Package signing is available with the purpose of ensuring the security and integrity of processes and libraries published from Studio.
NuGet offers two ways in which packages can be signed, either by an author or by a repository.
To enforce only UiPath signed packages to be downloaded, installed or ran, the
EnforcedSignedExecution parameter in
Nuget.config should be set to
true. The parameter can be enabled during installation using command-line parameters or from the
Nuget.config file after installation. Other trusted sources can be added, as explained further in this page.
For example, the following command installs Studio, a Robot as a Windows service, the local activities packages, and enforces the usage of signed packaged in your UiPath environment:
UiPathStudio.msi ADDLOCAL=DesktopFeature,Studio,Robot,RegisterService,Packages ENFORCE_SIGNED_EXECUTION=1.
By default, UiPath packages are repository and author-signed. This means that such packages can be downloaded and installed using Manage Packages without having to perform any additional actions.
However, to add additional trusted authors, repositories, and/or owners, you need to perform the steps detailed below.
To download, install and run packages signed with the a certain certificate, add the certificate as a trusted source. To do so, modify the
nuget.config file in the installation folder, mainly the section
To add a trusted author, you need to open the
NuGet.config file located at
%ProgramFiles(x86)%\UiPath\Studio\NuGet.config. Then, provide the
hashAlgorithm. Check this page to get more information about the certificate fingerprint.
allowUntrustedRoot = "true"- allows unsigned packages.
allowUntrustedRoot = "false"- packages must be author-signed.
The entry should be similar to the example below:
<trustedSigners> <author name="UiPath"> <certificatefingerprint="1234512345123451234512345123123123123123123123123123112312312E5"hashAlgorithm="SHA256"allowUntrustedRoot="true"/> </author> <trustedSigners>
Adding a trusted repository is done roughly the same as adding an author, with the difference that the
serviceIndex must also be added.
Below is an example of a trusted repository added to the
<trustedSigners> <repository name="UiPath Repository" serviceIndex="https://uipath.repository"> <certificate fingerprint="1234512345123451234512345123123123123123123123123123112312312E5" hashAlgorithm="SHA256" allowUntrustedRoot="true" /> </repository> </trustedSigners>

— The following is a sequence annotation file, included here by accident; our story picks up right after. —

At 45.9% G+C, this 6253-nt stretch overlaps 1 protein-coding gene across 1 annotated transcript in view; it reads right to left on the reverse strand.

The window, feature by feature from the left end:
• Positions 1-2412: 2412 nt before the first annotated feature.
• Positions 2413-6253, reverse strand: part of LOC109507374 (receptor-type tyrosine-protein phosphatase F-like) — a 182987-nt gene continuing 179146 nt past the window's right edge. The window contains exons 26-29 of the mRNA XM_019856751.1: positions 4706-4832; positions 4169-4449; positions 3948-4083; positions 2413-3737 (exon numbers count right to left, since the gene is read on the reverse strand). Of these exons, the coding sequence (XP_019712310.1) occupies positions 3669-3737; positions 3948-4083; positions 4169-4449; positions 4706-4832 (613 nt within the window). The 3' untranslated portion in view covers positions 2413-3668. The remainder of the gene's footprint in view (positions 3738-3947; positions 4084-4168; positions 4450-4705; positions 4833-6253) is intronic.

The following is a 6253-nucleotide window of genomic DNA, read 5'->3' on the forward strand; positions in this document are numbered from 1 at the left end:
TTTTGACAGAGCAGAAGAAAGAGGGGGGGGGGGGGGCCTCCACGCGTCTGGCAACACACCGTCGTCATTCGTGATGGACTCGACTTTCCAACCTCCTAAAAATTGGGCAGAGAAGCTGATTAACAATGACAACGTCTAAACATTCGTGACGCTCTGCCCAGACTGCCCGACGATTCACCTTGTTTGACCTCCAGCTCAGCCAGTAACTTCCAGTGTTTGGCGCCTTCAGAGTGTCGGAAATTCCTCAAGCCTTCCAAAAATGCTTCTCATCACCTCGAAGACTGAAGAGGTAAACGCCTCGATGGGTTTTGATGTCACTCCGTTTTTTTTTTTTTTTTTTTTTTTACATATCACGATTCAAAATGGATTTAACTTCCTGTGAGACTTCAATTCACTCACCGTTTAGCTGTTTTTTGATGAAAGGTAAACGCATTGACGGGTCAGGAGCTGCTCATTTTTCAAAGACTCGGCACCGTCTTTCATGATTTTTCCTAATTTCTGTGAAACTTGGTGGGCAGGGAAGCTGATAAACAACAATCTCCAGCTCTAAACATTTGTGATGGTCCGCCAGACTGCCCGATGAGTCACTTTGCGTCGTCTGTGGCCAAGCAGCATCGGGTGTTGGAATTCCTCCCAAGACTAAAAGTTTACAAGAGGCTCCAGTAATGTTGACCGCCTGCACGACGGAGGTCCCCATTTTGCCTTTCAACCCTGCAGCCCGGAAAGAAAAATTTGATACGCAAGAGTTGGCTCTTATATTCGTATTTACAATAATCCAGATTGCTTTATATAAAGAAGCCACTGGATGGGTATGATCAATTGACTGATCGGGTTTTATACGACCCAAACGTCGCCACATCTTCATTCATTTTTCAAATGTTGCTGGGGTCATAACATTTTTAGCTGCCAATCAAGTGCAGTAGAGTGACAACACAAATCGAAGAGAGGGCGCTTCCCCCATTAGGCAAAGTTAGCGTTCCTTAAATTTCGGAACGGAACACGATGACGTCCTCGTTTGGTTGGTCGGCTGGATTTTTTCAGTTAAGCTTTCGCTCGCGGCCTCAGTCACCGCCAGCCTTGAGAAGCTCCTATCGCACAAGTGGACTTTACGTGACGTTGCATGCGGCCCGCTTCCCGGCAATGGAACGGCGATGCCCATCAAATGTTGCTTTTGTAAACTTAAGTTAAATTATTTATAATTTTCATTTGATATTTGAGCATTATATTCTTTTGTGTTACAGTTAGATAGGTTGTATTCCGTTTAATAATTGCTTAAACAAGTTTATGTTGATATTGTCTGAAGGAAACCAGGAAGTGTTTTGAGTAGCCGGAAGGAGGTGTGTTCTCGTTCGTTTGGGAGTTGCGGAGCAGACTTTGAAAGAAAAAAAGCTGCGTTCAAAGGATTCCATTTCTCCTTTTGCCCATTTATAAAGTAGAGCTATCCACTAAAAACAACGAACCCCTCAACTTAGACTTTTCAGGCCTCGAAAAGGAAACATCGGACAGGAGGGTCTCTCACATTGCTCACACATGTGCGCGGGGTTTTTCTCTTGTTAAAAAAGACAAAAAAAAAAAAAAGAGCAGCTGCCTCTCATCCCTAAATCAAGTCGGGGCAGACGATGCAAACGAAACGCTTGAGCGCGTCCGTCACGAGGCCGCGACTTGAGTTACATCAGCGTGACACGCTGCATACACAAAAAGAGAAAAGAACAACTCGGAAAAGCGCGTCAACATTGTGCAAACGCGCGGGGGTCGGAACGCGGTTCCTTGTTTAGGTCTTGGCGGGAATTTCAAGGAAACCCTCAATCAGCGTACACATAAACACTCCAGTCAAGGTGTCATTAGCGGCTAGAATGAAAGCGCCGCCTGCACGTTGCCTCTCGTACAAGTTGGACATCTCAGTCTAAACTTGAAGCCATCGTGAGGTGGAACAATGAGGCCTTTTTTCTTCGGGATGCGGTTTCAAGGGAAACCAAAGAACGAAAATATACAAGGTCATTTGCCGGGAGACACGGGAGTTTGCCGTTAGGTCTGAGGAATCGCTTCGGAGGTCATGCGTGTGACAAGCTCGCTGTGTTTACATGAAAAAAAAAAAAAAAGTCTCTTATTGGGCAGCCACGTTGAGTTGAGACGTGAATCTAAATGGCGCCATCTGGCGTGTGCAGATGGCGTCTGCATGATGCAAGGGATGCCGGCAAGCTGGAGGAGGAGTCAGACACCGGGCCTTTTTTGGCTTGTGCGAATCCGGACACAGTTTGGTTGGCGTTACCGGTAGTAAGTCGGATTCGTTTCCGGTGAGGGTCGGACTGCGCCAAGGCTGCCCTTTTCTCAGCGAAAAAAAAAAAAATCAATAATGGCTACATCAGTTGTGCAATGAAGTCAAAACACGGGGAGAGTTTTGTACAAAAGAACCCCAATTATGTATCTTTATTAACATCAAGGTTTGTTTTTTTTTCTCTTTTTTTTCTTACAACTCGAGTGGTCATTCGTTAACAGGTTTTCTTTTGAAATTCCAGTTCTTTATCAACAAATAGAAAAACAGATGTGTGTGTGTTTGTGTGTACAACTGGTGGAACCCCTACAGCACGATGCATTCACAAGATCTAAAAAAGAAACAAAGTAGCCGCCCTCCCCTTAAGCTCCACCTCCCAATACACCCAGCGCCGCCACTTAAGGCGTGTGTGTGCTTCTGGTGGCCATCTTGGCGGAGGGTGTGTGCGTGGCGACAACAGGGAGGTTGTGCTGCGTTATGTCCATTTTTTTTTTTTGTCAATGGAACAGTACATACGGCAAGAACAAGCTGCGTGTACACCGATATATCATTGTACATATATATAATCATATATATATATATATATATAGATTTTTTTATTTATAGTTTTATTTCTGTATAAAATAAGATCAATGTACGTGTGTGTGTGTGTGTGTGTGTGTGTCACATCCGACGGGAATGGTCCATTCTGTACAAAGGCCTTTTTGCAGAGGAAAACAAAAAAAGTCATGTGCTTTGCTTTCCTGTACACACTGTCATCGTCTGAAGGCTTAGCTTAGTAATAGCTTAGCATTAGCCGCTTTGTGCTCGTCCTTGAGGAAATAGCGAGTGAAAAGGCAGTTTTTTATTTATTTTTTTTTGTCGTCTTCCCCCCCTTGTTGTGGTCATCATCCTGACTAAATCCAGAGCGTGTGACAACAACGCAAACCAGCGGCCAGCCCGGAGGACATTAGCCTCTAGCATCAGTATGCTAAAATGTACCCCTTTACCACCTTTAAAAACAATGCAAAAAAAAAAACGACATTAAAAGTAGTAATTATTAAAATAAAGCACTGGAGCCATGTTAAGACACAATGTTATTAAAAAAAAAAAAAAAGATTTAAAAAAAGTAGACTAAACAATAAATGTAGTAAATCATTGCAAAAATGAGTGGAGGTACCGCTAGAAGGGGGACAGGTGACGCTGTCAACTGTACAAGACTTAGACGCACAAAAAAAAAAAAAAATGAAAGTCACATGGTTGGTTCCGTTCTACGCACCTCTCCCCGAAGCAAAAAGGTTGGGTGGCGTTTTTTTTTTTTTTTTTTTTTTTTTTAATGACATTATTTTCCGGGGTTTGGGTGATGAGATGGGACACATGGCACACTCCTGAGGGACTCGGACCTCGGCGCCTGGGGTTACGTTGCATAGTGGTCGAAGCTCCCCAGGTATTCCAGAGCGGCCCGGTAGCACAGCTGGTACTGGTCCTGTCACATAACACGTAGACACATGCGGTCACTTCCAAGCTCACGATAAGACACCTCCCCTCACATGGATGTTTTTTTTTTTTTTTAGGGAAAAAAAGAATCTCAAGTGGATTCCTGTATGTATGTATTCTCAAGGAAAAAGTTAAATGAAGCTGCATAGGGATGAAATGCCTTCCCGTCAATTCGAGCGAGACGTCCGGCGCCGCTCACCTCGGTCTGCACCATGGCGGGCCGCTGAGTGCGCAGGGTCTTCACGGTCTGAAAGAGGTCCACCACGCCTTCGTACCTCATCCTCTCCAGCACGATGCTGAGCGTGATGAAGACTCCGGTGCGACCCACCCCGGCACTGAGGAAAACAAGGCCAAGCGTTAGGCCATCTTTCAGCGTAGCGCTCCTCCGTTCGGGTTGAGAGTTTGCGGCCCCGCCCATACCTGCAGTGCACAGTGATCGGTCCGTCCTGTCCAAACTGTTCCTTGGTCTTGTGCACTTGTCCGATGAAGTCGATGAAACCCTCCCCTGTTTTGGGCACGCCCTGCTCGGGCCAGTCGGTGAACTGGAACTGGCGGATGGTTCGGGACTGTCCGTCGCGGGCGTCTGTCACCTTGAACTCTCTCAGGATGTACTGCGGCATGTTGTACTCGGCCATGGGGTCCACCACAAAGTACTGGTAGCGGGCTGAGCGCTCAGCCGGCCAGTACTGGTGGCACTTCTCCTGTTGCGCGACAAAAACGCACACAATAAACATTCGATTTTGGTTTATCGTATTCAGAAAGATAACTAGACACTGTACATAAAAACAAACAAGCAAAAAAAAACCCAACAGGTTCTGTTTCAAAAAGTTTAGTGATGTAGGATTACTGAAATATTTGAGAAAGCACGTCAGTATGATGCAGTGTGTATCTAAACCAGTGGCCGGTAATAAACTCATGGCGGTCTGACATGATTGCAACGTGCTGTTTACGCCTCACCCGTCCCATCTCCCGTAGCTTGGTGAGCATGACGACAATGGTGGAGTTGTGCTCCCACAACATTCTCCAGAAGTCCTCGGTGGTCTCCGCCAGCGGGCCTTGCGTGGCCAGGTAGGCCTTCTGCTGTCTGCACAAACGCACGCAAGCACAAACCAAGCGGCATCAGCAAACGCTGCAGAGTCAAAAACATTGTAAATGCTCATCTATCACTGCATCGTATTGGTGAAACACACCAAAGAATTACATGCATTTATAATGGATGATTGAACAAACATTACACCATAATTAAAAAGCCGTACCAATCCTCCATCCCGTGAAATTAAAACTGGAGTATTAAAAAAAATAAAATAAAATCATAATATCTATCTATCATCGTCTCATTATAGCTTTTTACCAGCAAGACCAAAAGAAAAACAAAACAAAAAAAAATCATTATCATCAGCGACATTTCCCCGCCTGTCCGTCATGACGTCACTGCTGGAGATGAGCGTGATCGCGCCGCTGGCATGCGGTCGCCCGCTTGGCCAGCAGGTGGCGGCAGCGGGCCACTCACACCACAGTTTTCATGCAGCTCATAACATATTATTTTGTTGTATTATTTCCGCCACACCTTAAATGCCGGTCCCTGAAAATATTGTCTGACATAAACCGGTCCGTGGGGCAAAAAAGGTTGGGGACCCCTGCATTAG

A repository may have multiple author-signed packages. In this case, the
<owners> tag can be used for allowing only packages signed by trusted authors to be installed.
Add the trusted authors between the
<owners> tags, as in the example below:
<trustedSigners> <repository name="UiPath Repository" serviceIndex="https://uipath.repository"> <certificate fingerprint="1234512345123451234512345123123123123123123123123123112312312E5" hashAlgorithm="SHA256" allowUntrustedRoot="true" /> <owners>Author1;Author2</owners> </repository> </trustedSigners>
In Studio, package signing can be done from the Publish window, for both processes and libraries.
Under the Certificate Signing section, add the certificate path on your local machine. Use the button to navigate to the path if needed.
Next, type in the Certificate Password and add an Optional Certificate Timestamper if needed. Click Publish. The resulting
.nupkg file is signed with a certificate and a timestamper, if indicated.
Timestamps are a secure way of keeping track of the date and time when a package was signed. To learn more about timestamping in the context of NuGet package signing, check out this link.
If the certificate timestamper is invalid, an error message containing the project name is thrown in Studio after clicking the Publish button. A similar error message is also logged in the Output panel.
If signature verification is NOT enforced, processes created with Studio prior to v2019.4 are still executed, regardless if they are signed or not.
Use the Mass Update Command Line tool to sign multiple packages and then publish them to a location.
Updated 3 years ago